REGIONAL INVESTMENT CORPORATION BILL

I'm very pleased to be speaking on the Regional Investment Corporation Bill 2017 and speaking in favour of the member for Hunter's excellent amendment to it, which should be passed by all members of this House. It should enjoy their support.

I'll be voting against this bill, and I will be voting against this bill for three reasons. The first is the irregular fashion in which it comes to the parliament, and I want to have a bit to say about that.

The second reason that I want to put to the parliament is some of the deep concerns that have been raised by stakeholders and experts about the structure of the bill, the lack of a cost-benefit analysis, and the fact that the structure being established by the bill could be deeply flawed from the get-go. The third reason I want to bring to the fore in this debate is that any bill that has 'development of regional Australia' as its title and objective needs to have at its core the objective of dealing with the growing inequality between Australians who live in some of the richest suburbs of our capital cities and those who come from regional areas such as those that you and I represent, Mr Deputy Speaker Hogan. I want to address that issue.


My first objection is the irregular fashion in which the bill comes before the House. The bill was introduced into the House by a minister who, by his own admission, is not eligible to be elected as a member of this House. We know, through the minister's own admission, when he stood up in question time yesterday, without urging or provocation, that each and every time he put his hand up to be elected to the other place or this place, he was a citizen of a foreign power: he was a citizen of the wonderful country of New Zealand. I have nothing against the great country of New Zealand, unlike some of the members opposite who have made utterances. I have to say, I envy their rugby playing abilities; I'd like to win a Bledisloe Cup sometime this century. But being a citizen of a foreign power renders you ineligible to be a member of this place or the other place.


There are many who argue that we should give the member for New England, the Deputy Prime Minister, the benefit of the doubt. That's not the standard the government set for the unfortunate senators who have been caught by section 44 of the Constitution. To his credit, the senator for Queensland, Matt Canavan, has done the right thing. We can only imagine the conversations that went on behind closed doors, in the Prime Minister's office, between the Prime Minister and the senator for Queensland. We can only imagine that he was leant upon: 'We do not need a scandal over this; we're calling upon you to no longer exercise a vote in the Senate and step down from your role as a cabinet minister.' That was the standard the government set for their own senator. Why is it different for the Deputy Prime Minister?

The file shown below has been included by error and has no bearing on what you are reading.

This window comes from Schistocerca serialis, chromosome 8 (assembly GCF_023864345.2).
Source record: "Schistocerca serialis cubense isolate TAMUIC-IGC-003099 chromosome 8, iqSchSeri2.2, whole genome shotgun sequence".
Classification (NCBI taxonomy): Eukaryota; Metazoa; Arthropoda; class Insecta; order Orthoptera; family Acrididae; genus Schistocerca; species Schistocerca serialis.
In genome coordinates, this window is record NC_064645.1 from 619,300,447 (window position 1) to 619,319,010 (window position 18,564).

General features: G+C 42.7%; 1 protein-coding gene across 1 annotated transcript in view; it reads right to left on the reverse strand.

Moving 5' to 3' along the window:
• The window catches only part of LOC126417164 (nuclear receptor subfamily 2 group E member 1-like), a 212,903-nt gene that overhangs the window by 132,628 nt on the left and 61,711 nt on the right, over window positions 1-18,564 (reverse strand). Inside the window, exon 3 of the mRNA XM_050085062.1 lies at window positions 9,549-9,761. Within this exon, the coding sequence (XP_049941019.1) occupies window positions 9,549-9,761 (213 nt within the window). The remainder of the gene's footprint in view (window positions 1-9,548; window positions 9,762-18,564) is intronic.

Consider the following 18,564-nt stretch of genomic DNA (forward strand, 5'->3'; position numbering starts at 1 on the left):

If you don't judge the member for New England by the standard the government set for the senator for Queensland, you should at least judge the member for New England by the standard he set for himself. When the unfortunate Greens senators from Western Australia and Queensland were caught by the provisions of section 44(i) of the Constitution, it was none other than the member for New England who said: 'So sad, too bad; these people have to go. It's not an academic requirement; it's an actual requirement.' He said, effectively, 'They should've done their homework; they are ineligible to stand, because of their own sloppiness and carelessness.'


This is no ancillary issue. If this legislation is to be voted on by this House, we need to be assured, as members of parliament, that it has been brought to this parliament in the proper way. If it's found, as in all likelihood it could be, that the member for New England is ineligible to be a member, let alone a minister or a Deputy Prime Minister, it is not proper that members of this House are asked to vote on this bill this evening or tomorrow. It is not proper that we're allowed to do that. The government should either get another qualified minister to come before us today and move this bill, or they should let it stand on the Notice Paper until they're able to clear up the situation of the member for New England.

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